Neighbourhood Sault-au-Récollet

History

1500 1535

1500 - 1535

Before the arrival of the Europeans, this was a portage site for the Amerindians. It was a wooded area next to the Rivière des Prairies rapids, named “Skowanoti,” or “River behind the island” by the Amerindians.

1536 1721

1536-1721

The first settlements

Jacques Cartier travelled upriver to the Island of Montreal in 1535, but it was with Samuel Champlain and the Recollet missionaries who travelled with him that the sector's occupation symbolically began with the first mass celebrated in New France. Some say that, in 1610, a Saint Malo navigator named Des Prairies who was travelling with Champlain sailed up the Rivière des Prairies thinking it was the Saint Lawrence. When he discovered his error, he gave his name to the newly discovered river.

When the Sulpicians were named Lords and owners of the entire island of Montreal, they began to grant lands on the coast of New Lorette, later part of Sault-au-Récollet. In 1696, they reclaimed these lands to build a Huron mission surrounded by a palisade. The Fort Lorette, mission, which also served to protect the colonists, was in use until 1721.

Image : HM_ARC_002510

Watercolour of Sault-au-Récollet

© Ville de Montréal, Gestion de documents et archives (Boîte 163-06-04-1, cdn Archives publiques), © Héritage Montréal


1536-1721

The first settlements

Jacques Cartier travelled upriver to the Island of Montreal in 1535, but it was with Samuel Champlain and the Recollet missionaries who travelled with him that the sector's occupation symbolically began with the first mass celebrated in New France. Some say that, in 1610, a Saint Malo navigator named Des Prairies who was travelling with Champlain sailed up the Rivière des Prairies thinking it was the Saint Lawrence. When he discovered his error, he gave his name to the newly discovered river.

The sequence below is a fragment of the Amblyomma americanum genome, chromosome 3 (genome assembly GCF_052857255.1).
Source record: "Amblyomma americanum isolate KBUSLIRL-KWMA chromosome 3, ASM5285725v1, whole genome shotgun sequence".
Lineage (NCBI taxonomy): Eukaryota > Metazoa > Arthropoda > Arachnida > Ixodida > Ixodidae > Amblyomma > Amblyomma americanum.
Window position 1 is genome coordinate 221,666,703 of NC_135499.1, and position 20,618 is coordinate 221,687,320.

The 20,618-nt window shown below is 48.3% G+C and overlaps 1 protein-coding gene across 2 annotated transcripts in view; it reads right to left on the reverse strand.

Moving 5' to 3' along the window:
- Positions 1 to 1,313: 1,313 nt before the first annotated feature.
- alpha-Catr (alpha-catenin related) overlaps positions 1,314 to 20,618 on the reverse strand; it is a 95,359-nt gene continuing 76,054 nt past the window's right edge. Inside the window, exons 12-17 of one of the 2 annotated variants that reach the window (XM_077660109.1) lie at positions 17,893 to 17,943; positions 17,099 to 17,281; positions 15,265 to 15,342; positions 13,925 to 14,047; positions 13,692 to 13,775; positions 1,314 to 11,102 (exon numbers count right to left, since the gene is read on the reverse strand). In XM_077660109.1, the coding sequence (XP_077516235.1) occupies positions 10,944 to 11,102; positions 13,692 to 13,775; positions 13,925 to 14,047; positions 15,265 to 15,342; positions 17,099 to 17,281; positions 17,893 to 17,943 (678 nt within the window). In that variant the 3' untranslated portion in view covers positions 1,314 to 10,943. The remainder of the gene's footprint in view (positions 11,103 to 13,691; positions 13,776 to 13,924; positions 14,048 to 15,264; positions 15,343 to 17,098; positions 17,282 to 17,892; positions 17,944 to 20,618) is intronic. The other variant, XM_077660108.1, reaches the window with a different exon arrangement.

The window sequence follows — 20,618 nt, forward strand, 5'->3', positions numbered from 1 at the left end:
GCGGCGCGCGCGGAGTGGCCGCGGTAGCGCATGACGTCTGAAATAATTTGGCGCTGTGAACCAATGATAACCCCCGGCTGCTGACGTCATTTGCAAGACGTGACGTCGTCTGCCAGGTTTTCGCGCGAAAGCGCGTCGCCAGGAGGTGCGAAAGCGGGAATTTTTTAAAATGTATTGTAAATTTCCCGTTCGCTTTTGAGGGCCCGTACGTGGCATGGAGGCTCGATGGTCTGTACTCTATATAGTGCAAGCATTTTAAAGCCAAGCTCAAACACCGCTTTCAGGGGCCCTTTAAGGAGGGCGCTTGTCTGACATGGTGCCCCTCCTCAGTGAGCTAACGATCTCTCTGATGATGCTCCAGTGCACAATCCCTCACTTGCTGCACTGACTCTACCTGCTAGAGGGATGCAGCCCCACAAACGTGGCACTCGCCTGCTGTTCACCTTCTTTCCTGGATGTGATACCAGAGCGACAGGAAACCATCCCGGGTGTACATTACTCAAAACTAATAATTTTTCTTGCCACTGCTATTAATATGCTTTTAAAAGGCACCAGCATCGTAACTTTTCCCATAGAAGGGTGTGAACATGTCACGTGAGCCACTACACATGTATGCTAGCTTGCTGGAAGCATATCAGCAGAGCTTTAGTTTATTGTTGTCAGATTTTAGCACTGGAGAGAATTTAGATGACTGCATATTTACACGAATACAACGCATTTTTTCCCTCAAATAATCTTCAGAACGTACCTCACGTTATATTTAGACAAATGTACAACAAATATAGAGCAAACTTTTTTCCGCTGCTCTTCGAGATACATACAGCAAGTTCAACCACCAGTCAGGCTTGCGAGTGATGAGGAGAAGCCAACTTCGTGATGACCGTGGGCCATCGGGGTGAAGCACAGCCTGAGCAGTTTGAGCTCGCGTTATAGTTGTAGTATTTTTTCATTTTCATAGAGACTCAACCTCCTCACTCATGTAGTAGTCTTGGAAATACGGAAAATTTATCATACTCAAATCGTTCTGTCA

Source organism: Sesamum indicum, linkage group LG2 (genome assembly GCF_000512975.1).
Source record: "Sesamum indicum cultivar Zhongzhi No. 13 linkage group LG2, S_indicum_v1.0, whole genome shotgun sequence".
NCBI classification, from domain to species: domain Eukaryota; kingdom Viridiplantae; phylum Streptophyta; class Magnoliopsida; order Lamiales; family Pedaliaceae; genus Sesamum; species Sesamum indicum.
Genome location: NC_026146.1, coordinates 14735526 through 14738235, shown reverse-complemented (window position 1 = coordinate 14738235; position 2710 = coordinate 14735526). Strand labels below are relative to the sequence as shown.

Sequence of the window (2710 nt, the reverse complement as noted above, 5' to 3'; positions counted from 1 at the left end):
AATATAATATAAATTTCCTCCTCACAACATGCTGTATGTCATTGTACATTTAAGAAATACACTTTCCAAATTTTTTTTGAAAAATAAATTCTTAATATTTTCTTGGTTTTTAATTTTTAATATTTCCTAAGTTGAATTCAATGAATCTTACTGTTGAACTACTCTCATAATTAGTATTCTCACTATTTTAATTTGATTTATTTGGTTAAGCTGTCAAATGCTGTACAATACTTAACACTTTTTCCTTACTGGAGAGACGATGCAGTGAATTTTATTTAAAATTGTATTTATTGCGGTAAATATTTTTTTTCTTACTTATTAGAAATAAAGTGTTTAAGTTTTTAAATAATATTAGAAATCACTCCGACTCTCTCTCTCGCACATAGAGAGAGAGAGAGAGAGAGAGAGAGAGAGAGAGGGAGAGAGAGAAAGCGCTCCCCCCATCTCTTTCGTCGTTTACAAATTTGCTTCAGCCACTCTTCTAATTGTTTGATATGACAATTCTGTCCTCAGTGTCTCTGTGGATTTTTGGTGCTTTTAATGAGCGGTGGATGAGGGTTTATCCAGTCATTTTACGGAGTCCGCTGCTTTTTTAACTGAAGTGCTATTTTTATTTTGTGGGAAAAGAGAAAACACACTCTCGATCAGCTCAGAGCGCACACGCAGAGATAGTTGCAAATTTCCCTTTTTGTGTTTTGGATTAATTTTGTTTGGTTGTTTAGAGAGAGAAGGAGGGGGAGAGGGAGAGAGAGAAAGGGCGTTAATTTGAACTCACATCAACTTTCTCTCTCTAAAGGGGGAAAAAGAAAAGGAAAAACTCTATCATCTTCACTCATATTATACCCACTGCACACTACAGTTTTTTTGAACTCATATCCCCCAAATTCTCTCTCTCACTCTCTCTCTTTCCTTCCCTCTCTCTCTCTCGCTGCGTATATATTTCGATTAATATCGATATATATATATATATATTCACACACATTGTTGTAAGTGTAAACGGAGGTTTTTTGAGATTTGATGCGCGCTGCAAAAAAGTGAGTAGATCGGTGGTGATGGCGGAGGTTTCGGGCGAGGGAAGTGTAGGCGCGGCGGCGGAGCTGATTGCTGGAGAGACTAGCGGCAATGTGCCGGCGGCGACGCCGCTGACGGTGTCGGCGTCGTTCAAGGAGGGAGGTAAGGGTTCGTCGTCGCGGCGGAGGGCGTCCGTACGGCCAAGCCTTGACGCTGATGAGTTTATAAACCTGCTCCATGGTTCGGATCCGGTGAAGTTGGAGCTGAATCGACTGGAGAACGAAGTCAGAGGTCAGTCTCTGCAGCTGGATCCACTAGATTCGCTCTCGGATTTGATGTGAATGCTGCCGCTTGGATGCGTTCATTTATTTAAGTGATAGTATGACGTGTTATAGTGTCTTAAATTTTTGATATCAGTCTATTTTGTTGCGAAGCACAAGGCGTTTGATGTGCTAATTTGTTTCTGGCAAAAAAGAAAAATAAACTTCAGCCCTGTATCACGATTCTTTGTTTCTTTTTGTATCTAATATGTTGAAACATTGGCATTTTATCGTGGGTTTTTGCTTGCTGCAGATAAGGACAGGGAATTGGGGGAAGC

When the Sulpicians were named Lords and owners of the entire island of Montreal, they began to grant lands on the coast of New Lorette, later part of Sault-au-Récollet. In 1696, they reclaimed these lands to build a Huron mission surrounded by a palisade. The Fort Lorette, mission, which also served to protect the colonists, was in use until 1721.

Image : HM_ARC_003731

Map of the Nouvelle Lorette Fort

© Bibliothèque et Archives nationales du Québec, © Héritage Montréal


Image : HM_ARC_002211

Fort Lorette ammunition store

© Ville de Montréal. Gestion de documents et archives (164-01-01-2), © Héritage Montréal


1722 1801

1722-1801

Period of agricultural colonization

After the mission was moved to the seignory of Lake of Two Mountains, the land was given to the colonists, while Fort Lorette was placed under the jurisdiction of the Fabrique de la paroisse de la Visitation de la Bienheureuse Vierge Marie du Sault-au-Récollet, founded in 1736.

In 1726, a dam was built to link the river bank to the Île de la Visitation - one of the most impressive feats of civil engineering of the French regime. In 1749, the De la Visitation Church was built to replace the small chapel at Fort Lorette. With its farm buildings, woods, fields of wheat and oats, meadows and pastures, rocky soil, apple and pear orchards, and vineyards, agriculture was starting to transform the land.

Flour and lumber mills were built on the Sulpicians' land, and other mills were constructed for grinding grain and carding wool. Considered to be one of Montreal's first proto-industrial sites, it was in operation until 1960.

Image : HM_ARC_002523

Old plan of the Sault-au-Récollet village
Circa 1768
© Ville de Montréal, Gestion de documents et archives (Dossier 163-01-01-1, Archives SHSAR), © Héritage Montréal


1722-1801

Period of agricultural colonization

After the mission was moved to the seignory of Lake of Two Mountains, the land was given to the colonists, while Fort Lorette was placed under the jurisdiction of the Fabrique de la paroisse de la Visitation de la Bienheureuse Vierge Marie du Sault-au-Récollet, founded in 1736.

In 1726, a dam was built to link the river bank to the Île de la Visitation - one of the most impressive feats of civil engineering of the French regime. In 1749, the De la Visitation Church was built to replace the small chapel at Fort Lorette. With its farm buildings, woods, fields of wheat and oats, meadows and pastures, rocky soil, apple and pear orchards, and vineyards, agriculture was starting to transform the land.